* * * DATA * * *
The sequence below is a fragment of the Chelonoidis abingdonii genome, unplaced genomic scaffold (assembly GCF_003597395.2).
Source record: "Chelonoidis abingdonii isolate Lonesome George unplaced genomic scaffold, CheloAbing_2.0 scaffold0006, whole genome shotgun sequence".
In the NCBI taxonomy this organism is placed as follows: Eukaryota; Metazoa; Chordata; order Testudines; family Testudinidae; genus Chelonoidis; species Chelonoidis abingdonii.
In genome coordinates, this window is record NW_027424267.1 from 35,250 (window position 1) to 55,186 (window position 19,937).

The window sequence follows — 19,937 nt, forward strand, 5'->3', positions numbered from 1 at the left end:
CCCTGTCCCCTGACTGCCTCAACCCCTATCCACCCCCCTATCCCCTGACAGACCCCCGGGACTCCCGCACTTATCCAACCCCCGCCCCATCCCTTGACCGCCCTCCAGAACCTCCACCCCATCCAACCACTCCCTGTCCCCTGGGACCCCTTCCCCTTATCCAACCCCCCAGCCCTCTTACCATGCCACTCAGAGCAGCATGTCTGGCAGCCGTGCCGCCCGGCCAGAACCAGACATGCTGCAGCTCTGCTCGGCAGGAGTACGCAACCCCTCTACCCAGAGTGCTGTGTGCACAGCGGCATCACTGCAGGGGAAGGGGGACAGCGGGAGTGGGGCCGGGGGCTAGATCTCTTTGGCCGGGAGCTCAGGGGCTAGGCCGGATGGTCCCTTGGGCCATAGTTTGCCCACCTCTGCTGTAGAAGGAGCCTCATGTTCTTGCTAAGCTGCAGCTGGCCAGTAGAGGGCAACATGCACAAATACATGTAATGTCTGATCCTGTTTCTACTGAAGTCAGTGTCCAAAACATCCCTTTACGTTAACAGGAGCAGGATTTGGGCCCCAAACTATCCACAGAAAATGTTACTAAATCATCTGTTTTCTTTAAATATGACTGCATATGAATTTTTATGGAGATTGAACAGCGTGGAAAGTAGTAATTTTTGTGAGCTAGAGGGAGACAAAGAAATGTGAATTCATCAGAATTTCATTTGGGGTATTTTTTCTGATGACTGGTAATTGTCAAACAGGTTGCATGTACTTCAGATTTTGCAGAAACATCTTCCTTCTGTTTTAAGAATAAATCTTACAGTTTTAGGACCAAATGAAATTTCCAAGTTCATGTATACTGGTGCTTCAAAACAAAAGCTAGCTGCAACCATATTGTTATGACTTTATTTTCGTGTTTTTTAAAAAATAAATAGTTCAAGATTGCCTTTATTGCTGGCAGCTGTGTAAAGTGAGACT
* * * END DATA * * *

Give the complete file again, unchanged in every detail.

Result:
The sequence below is a fragment of the Chelonoidis abingdonii genome, unplaced genomic scaffold (assembly GCF_003597395.2).
Source record: "Chelonoidis abingdonii isolate Lonesome George unplaced genomic scaffold, CheloAbing_2.0 scaffold0006, whole genome shotgun sequence".
In the NCBI taxonomy this organism is placed as follows: Eukaryota; Metazoa; Chordata; order Testudines; family Testudinidae; genus Chelonoidis; species Chelonoidis abingdonii.
In genome coordinates, this window is record NW_027424267.1 from 35,250 (window position 1) to 55,186 (window position 19,937).

The window sequence follows — 19,937 nt, forward strand, 5'->3', positions numbered from 1 at the left end:
CCCTGTCCCCTGACTGCCTCAACCCCTATCCACCCCCCTATCCCCTGACAGACCCCCGGGACTCCCGCACTTATCCAACCCCCGCCCCATCCCTTGACCGCCCTCCAGAACCTCCACCCCATCCAACCACTCCCTGTCCCCTGGGACCCCTTCCCCTTATCCAACCCCCCAGCCCTCTTACCATGCCACTCAGAGCAGCATGTCTGGCAGCCGTGCCGCCCGGCCAGAACCAGACATGCTGCAGCTCTGCTCGGCAGGAGTACGCAACCCCTCTACCCAGAGTGCTGTGTGCACAGCGGCATCACTGCAGGGGAAGGGGGACAGCGGGAGTGGGGCCGGGGGCTAGATCTCTTTGGCCGGGAGCTCAGGGGCTAGGCCGGATGGTCCCTTGGGCCATAGTTTGCCCACCTCTGCTGTAGAAGGAGCCTCATGTTCTTGCTAAGCTGCAGCTGGCCAGTAGAGGGCAACATGCACAAATACATGTAATGTCTGATCCTGTTTCTACTGAAGTCAGTGTCCAAAACATCCCTTTACGTTAACAGGAGCAGGATTTGGGCCCCAAACTATCCACAGAAAATGTTACTAAATCATCTGTTTTCTTTAAATATGACTGCATATGAATTTTTATGGAGATTGAACAGCGTGGAAAGTAGTAATTTTTGTGAGCTAGAGGGAGACAAAGAAATGTGAATTCATCAGAATTTCATTTGGGGTATTTTTTCTGATGACTGGTAATTGTCAAACAGGTTGCATGTACTTCAGATTTTGCAGAAACATCTTCCTTCTGTTTTAAGAATAAATCTTACAGTTTTAGGACCAAATGAAATTTCCAAGTTCATGTATACTGGTGCTTCAAAACAAAAGCTAGCTGCAACCATATTGTTATGACTTTATTTTCGTGTTTTTTAAAAAATAAATAGTTCAAGATTGCCTTTATTGCTGGCAGCTGTGTAAAGTGAGACT